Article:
(2) Michelangelo’s paintings in the Sistine Chapel are frescoes, i.e. murals painted in freshly laid lime plaster (the word ‘fresco’ means ‘fresh’). There are two key works: the nine scenes from the Book of Genesis found at the centre of the chapel’s ceiling; and The Last Judgment, found on the sanctuary wall. Both works are enormous: the Sistine Chapel measures 40.9 metres (length) by 14 metres (width) by 13.4 metres (height). The ceiling was painted between 1508-1512 under Pope Julius II and the Last Judgment was painted much later, between 1536 to 1541, under Pope Paul III.
(3) The most famous part of the ceiling is the Creation of Adam, showing God (a man sporting a white beard) reaching out to touch a naked Adam’s left index finger. Eve looks on from beneath God’s sheltering arm. Found towards the centre of the ceiling, this scene alone is 9 feet high by 18 feet wide. It is one of the most reproduced scenes in the whole of art. The Last Judgment was painted 25 years later, with Michelangelo 67 years old when it was finished. Depicting the second coming of Christ, and God's final judgment on humanity, this is a jaw-dropping work of about 300 mainly nude (and often very muscly!) figures.
(4) Painting such enormous amounts of space using freshly mixed lime was difficult. The lime had to be mixed each morning, and in the early days the lime was too wet, meaning that it became mouldy and had to be removed. Michelangelo had to work quickly and accurately from preparatory drawings to make progress before the lime dried. And he worked from a height of about 12 metres, standing on make-shift scaffolding that he designed himself. As Goethe said in 1787:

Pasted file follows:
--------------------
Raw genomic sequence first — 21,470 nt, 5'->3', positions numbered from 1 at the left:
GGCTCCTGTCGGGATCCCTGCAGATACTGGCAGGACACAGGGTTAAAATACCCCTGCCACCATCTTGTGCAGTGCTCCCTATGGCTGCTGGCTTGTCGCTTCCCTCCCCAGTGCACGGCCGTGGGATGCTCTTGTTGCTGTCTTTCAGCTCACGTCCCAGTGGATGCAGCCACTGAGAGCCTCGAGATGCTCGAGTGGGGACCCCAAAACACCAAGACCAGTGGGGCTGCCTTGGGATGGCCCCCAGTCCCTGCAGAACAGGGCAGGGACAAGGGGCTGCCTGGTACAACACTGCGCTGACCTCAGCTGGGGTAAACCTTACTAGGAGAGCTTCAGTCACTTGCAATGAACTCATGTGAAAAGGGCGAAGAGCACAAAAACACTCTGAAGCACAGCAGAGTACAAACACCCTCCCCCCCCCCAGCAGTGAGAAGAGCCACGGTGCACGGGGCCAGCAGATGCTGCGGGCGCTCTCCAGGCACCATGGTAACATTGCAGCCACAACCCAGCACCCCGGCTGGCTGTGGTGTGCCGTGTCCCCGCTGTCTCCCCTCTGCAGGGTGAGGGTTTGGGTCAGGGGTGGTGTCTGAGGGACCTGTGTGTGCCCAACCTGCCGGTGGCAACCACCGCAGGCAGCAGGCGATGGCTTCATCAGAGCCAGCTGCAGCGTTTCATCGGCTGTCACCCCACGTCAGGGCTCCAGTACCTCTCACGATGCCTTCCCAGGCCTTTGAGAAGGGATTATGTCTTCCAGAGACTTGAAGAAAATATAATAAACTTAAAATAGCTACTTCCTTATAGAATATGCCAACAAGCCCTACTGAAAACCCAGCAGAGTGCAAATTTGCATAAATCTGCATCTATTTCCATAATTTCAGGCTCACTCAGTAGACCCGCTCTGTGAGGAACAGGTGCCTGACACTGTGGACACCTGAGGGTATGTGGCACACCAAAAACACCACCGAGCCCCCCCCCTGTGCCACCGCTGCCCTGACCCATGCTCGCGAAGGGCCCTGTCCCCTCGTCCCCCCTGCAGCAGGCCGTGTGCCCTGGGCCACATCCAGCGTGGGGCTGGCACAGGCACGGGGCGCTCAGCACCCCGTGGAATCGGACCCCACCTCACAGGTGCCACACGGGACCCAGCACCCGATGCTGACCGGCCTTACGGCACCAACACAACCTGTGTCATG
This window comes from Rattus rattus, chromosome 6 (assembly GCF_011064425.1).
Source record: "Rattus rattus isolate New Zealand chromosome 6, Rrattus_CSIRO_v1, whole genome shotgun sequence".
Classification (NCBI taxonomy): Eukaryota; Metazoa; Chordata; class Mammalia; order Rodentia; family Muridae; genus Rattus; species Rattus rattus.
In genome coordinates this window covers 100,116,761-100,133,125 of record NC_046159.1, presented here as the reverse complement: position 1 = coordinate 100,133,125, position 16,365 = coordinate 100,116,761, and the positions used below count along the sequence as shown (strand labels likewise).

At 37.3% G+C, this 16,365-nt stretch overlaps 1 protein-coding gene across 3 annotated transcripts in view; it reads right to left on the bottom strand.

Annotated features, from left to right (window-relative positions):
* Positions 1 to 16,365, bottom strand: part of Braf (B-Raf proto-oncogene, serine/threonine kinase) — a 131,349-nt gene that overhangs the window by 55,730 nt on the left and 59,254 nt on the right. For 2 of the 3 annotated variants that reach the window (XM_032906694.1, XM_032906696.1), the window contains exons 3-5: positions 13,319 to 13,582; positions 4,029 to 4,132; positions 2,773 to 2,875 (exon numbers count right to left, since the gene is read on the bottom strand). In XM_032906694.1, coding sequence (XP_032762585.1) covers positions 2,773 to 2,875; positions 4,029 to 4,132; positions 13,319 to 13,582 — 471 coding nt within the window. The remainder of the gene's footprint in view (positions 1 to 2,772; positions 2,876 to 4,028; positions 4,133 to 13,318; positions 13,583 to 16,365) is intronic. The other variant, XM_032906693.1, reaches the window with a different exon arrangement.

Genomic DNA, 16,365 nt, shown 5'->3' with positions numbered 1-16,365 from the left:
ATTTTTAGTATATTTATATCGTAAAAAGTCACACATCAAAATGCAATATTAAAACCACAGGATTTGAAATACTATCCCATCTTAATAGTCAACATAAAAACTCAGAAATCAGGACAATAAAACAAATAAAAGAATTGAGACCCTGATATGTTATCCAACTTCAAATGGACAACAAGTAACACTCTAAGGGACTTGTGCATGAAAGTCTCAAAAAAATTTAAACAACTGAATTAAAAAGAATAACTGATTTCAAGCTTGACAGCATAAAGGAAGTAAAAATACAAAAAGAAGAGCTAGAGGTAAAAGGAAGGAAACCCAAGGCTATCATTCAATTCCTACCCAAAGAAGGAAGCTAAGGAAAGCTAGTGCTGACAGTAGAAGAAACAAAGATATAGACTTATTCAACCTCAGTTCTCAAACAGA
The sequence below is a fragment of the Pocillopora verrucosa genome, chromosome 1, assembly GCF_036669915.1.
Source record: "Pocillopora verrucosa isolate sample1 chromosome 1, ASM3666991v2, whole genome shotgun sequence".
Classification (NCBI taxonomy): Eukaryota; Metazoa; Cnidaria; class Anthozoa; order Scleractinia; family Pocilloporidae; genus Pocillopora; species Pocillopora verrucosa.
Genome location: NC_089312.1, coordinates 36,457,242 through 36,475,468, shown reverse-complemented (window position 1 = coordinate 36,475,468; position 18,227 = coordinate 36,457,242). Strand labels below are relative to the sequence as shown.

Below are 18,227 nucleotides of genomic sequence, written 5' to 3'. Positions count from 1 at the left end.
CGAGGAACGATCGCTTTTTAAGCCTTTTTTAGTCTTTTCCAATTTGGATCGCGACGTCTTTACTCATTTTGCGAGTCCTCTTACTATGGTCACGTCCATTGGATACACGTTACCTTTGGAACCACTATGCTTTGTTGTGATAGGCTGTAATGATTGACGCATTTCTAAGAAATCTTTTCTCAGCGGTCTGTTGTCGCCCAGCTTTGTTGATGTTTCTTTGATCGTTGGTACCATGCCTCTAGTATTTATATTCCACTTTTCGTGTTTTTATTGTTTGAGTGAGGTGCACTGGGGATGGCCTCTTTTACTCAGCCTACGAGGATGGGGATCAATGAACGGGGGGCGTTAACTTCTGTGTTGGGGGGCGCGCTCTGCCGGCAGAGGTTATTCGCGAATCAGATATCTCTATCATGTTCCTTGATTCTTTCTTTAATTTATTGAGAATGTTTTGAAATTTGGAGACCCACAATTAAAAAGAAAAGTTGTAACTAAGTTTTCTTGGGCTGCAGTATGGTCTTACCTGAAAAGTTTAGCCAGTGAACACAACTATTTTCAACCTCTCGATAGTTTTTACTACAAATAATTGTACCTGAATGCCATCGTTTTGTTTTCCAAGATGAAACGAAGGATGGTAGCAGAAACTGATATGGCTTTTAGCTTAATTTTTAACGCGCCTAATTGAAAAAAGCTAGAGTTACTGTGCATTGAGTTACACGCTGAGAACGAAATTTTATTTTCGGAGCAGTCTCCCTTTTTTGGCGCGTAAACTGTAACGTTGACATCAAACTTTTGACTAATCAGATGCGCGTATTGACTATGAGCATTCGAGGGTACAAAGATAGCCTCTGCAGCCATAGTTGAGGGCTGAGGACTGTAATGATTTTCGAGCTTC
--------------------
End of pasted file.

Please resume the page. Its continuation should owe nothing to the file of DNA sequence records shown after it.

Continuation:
"Until you have seen the Sistine Chapel, you can have no adequate conception of what man is capable of accomplishing."
(5) The Sistine Chapel was built by Pope Sixtus IV between 1473 and 1481. Aside from Michelangelo’s frescoes, it is best known for being the home of the papal conclave: the meeting of cardinals held after the Pope’s death to choose his successor. The conclave has some unusual features: cardinals are locked in the Sistine Chapel until a successor Pope is chosen (a process that often takes several days), and ballot papers are burned with chemicals to give off either black or white smoke (black smoke signifying an inconclusive vote; white smoke to show that a successor has been chosen).
Learn more by listening to the BBC's In Our Time podcast on the Sistine Chapel.
3. Rembrandt - The Night Watch - 1642
Rembrandt's The Night Watch is the jewel in the crown of Amsterdam's Rikjsmuseum.
Top 5 Facts
(1) Rembrandt van Rijn, usually just known as Rembrandt, was a Dutch painter who lived from 1606-1669. He came from a humble background, was apprenticed at the age of 14, and is the best-known painter of the Dutch Golden Age (ahead of Johannes Vermeer and Frans Hals). After the Night Watch, Rembrandt’s next most famous paintings are his 80+ self-portraits and The Anatomy Lesson of Dr Nicolaes Tulp (1632).
(2) The Night Watch, or to give it its full name Militia Company of District II under the Command of Captain Frans Banninck Cocq, is a group portrait of a militia company featuring 21 people. At the centre are the company's commander and his diminutive deputy, with a reclining female holding a dead chicken (of all things) to their immediate left. The rest of the work is a riotous affair: rifles are being cleaned, recharged and aimed at the enemy (one has even gone off accidentally!); pikes are pointed in all directions; a military standard is being waved; a dog is barking; and a drummer is beating away. This is an almost comic painting completely unlike the more conservative works of militiamen that had come before - and Rembrandt must have been nervous about how it would be received.